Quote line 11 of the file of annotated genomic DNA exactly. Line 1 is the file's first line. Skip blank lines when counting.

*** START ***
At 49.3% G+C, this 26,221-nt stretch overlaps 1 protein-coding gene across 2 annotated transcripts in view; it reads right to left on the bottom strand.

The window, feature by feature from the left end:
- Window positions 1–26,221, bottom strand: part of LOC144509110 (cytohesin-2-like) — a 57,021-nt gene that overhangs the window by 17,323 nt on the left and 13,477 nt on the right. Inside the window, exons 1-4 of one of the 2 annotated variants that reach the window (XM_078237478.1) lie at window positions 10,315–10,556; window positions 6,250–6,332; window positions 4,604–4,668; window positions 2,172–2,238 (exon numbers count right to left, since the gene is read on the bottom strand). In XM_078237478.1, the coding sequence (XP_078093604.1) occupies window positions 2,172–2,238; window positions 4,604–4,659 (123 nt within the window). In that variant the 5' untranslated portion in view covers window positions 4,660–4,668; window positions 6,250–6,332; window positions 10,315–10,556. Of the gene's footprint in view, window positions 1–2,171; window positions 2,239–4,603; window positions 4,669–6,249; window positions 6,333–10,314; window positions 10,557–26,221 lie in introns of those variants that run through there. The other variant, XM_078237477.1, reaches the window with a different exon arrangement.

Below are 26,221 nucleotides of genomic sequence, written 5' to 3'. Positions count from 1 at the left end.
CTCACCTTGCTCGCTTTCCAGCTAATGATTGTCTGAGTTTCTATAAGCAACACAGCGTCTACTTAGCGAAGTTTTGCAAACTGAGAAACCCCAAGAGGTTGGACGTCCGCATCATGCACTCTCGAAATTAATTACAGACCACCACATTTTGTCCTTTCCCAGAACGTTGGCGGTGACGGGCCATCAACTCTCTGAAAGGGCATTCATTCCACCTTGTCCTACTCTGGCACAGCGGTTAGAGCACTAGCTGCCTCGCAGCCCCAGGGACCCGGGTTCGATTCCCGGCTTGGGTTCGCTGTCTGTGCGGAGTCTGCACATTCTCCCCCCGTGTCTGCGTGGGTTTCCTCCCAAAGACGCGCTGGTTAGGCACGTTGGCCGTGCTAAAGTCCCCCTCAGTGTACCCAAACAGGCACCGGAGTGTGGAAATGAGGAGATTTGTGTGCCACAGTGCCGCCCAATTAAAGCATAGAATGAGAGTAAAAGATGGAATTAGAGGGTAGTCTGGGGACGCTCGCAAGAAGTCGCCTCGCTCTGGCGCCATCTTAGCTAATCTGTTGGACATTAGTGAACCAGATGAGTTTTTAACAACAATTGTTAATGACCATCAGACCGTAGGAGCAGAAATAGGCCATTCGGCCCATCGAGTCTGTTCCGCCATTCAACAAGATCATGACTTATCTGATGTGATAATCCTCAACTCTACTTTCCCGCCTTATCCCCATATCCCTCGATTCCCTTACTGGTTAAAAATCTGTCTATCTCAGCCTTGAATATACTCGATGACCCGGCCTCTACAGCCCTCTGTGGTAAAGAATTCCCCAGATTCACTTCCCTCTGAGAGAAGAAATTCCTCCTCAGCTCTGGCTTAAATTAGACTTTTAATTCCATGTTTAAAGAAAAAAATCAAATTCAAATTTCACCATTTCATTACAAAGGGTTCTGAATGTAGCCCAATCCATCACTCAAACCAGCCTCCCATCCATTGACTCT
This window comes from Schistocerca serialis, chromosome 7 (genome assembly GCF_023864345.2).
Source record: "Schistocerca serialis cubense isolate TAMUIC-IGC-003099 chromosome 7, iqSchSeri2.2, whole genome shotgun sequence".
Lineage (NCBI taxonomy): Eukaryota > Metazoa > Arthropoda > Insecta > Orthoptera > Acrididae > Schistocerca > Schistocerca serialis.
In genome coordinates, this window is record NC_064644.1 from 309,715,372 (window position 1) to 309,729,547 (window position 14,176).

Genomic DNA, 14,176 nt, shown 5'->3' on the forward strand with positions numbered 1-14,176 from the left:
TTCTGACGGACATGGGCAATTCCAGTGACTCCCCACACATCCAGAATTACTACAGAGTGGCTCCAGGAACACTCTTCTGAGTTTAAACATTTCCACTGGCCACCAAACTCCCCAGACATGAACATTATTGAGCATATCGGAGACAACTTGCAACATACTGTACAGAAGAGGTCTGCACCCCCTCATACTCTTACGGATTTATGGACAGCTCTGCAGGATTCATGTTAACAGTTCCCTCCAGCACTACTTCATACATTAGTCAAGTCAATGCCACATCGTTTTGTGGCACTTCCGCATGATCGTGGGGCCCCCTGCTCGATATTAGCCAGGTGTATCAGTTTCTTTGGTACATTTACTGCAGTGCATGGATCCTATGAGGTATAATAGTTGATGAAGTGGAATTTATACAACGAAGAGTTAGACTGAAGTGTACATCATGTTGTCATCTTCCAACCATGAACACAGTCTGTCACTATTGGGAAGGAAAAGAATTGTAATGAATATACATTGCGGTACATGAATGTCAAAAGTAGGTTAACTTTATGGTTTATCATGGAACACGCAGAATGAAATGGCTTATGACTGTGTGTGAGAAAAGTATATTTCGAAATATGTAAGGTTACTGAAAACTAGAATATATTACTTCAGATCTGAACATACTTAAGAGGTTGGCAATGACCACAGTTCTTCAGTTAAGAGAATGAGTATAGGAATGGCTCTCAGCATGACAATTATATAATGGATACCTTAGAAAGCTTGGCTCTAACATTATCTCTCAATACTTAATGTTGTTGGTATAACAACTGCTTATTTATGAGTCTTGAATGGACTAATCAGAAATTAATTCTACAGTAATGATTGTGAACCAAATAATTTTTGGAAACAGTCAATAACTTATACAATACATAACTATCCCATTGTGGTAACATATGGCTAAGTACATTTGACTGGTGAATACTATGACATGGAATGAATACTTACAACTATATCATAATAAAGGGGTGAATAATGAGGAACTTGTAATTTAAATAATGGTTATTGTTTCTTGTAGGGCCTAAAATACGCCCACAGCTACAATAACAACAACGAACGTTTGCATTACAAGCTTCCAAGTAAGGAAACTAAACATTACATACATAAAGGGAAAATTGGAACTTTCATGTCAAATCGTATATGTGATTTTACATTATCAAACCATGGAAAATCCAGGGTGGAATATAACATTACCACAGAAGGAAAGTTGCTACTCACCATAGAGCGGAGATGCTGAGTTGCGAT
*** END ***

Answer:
TTCTGACGGACATGGGCAATTCCAGTGACTCCCCACACATCCAGAATTACTACAGAGTGGCTCCAGGAACACTCTTCTGAGTTTAAACATTTCCACTGGCCACCAAACTCCCCAGACATGAACATTATTGAGCATATCGGAGACAACTTGCAACATACTGTACAGAAGAGGTCTGCACCCCCTCATACTCTTACGGATTTATGGACAGCTCTGCAGGATTCATGTTAACAGTTCCCTCCAGCACTACTTCATACATTAGTCAAGTCAATGCCACATCGTTTTGTGGCACTTCCGCATGATCGTGGGGCCCCCTGCTCGATATTAGCCAGGTGTATCAGTTTCTTTGGTACATTTACTGCAGTGCATGGATCCTATGAGGTATAATAGTTGATGAAGTGGAATTTATACAACGAAGAGTTAGACTGAAGTGTACATCATGTTGTCATCTTCCAACCATGAACACAGTCTGTCACTATTGGGAAGGAAAAGAATTGTAATGAATATACATTGCGGTACATGAATGTCAAAAGTAGGTTAACTTTATGGTTTATCATGGAACACGCAGAATGAAATGGCTTATGACTGTGTGTGAGAAAAGTATATTTCGAAATATGTAAGGTTACTGAAAACTAGAATATATTACTTCAGATCTGAACATACTTAAGAGGTTGGCAATGACCACAGTTCTTCAGTTAAGAGAATGAGTATAGGAATGGCTCTCAGCATGACAATTATATAATGGATACCTTAGAAAGCTTGGCTCTAACATTATCTCTCAATACTTAATGTTGTTGGTATAACAACTGCTTATTTATGAGTCTTGAATGGACTAATCAGAAATTAATTCTACAGTAATGATTGTGAACCAAATAATTTTTGGAAACAGTCAATAACTTATACAATACATAACTATCCCATTGTGGTAACATATGGCTAAGTACATTTGACTGGTGAATACTATGACATGGAATGAATACTTACAACTATATCATAATAAAGGGGTGAATAATGAGGAACTTGTAATTTAAATAATGGTTATTGTTTCTTGTAGGGCCTAAAATACGCCCACAGCTACAATAACAACAACGAACGTTTGCATTACAAGCTTCCAAGTAAGGAAACTAAACATTACATACATAAAGGGAAAATTGGAACTTTCATGTCAAATCGTATATGTGATTTTACATTATCAAACCATGGAAAATCCAGGGTGGAATATAACATTACCACAGAAGGAAAGTTGCTACTCACCATAGAGCGGAGATGCTGAGTTGCGAT